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Different States a System Can Be In • A state of change • No change (there are several no change states
No Change States • static system – no movement, no change (example: a rock in a jar) • steady state system – is a flow through system with no net change, is an open system (example: the earth and the flow of energy from the sun to the earth and then into outer space) • equilibrium – the forward process is equal to the reverse process so there is no net change, is a closed system
Equilibrium examples • a reversible chemical reaction • 2NO2(g) ↔ N2O4(g) • The forward and reverse reactions are taking place at the same time. • When the rate of the forward reaction is equal to the rate of the reverse reaction, the system is at equilibrium.
The law of Chemical Equilibrium • Every reversible reaction proceeds to an equilibrium state. • Regardless of how much of each chemical you start with the system will shift so that concentrations of the products divided by the concentrations of the reactants will always be a constant. • Do sample problem page 543 • Assign practice problems 1 & 2 on page 543
Equilibrium constant is Keq • If Keq 1 the products are favored. • Keq 1 the reactants are favored. • The concentrations of the pure solids or liquids can be left out of the formula – Their concentration does not change and becomes part of the Keq. • Do sample problem 2 on page 545 • Assign practice problems 3 & 4 on page 545 (write Keq and give the equation)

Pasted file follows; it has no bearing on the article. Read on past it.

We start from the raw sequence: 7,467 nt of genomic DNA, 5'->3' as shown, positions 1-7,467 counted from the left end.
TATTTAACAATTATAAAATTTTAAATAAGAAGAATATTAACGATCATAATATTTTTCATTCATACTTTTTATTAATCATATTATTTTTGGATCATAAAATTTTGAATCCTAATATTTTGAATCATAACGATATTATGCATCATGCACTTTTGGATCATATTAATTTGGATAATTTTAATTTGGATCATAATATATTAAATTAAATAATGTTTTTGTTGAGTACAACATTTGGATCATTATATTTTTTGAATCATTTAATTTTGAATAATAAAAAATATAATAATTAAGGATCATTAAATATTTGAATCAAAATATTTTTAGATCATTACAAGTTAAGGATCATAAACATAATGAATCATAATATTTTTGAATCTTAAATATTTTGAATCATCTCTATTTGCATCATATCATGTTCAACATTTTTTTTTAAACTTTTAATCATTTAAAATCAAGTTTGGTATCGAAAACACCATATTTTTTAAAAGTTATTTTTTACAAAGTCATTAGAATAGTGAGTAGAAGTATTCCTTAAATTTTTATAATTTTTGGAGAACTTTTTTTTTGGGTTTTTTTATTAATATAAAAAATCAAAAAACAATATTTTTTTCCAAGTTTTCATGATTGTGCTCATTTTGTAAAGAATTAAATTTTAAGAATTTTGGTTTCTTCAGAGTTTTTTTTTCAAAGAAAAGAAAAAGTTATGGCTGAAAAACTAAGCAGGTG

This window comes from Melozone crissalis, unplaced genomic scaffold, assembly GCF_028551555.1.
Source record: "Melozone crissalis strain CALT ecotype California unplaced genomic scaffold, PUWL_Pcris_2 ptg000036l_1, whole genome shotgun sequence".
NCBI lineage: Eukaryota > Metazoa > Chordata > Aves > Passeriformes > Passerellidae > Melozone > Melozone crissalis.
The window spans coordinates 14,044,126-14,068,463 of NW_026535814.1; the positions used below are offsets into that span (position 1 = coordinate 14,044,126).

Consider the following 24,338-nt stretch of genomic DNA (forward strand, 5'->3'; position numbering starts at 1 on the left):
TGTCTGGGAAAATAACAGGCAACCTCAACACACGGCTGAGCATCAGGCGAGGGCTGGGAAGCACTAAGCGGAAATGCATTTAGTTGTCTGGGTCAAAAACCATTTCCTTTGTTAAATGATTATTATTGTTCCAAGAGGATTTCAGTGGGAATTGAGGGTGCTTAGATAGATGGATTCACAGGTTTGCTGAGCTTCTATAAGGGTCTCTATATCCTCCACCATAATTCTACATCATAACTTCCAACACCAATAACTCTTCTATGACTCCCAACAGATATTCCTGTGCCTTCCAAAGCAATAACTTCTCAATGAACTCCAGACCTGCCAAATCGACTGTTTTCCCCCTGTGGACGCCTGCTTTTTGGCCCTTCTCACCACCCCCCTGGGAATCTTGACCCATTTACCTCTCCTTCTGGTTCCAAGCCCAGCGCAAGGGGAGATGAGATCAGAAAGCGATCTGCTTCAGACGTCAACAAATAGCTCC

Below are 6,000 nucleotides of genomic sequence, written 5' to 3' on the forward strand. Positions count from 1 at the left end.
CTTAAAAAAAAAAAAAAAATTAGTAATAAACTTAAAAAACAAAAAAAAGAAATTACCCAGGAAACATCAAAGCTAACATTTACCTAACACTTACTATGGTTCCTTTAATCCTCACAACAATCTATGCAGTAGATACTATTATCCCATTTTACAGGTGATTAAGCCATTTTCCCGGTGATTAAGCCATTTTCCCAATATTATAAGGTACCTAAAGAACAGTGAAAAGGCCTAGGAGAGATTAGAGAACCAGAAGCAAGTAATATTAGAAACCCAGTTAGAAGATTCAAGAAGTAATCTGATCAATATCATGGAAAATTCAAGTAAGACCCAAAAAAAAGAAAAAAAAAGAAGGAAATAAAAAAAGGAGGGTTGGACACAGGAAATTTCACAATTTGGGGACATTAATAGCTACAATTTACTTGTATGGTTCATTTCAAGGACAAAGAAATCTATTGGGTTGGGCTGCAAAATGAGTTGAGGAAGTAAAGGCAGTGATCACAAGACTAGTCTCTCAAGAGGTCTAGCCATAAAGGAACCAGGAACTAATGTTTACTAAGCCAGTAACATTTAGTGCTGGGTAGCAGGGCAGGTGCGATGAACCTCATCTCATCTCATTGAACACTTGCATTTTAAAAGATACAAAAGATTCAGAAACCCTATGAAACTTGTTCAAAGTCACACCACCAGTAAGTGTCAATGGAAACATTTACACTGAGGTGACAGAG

Reaction Quotient • The reaction quotient is the same mathematical expression as Keq only it is taken when the system is not at equilibrium.
Le Chatelier’s Principle (leh-shaht-lee-ay) • When pressure (stress) is placed on a system the system will shift to relieve the pressure (stress). • Increasing the pressure will favor the side that requires less volume. • 2NO2(g) ↔ N2O4(g) • Changing the pressure will change the equilibrium constant.
Adding a compound to an equilibrium • This will “push” the reaction to favor the other side of the equation. • 2NO2(g) ↔ N2O4(g) • This will remove some of the compound that has been added. • This does not change the equilibrium constant.
Removing a compound • 2NO2(g) ↔ N2O4(g) • This will cause the equilibrium to shift to favor (make more of) the material that is being removed. • This does not change the equilibrium constant.
Effects of changing Temperature • H2 + I2↔ 2HI + heat • Adding heat will drive the reaction to the left. • Removing heat (cooling) pulls the reaction to the right. • This will change the equilibrium constant • Chapter questions page 558-559 (1 - 14, 17, 18, 20, 21, 23, 24, 26, 27, 28, 29)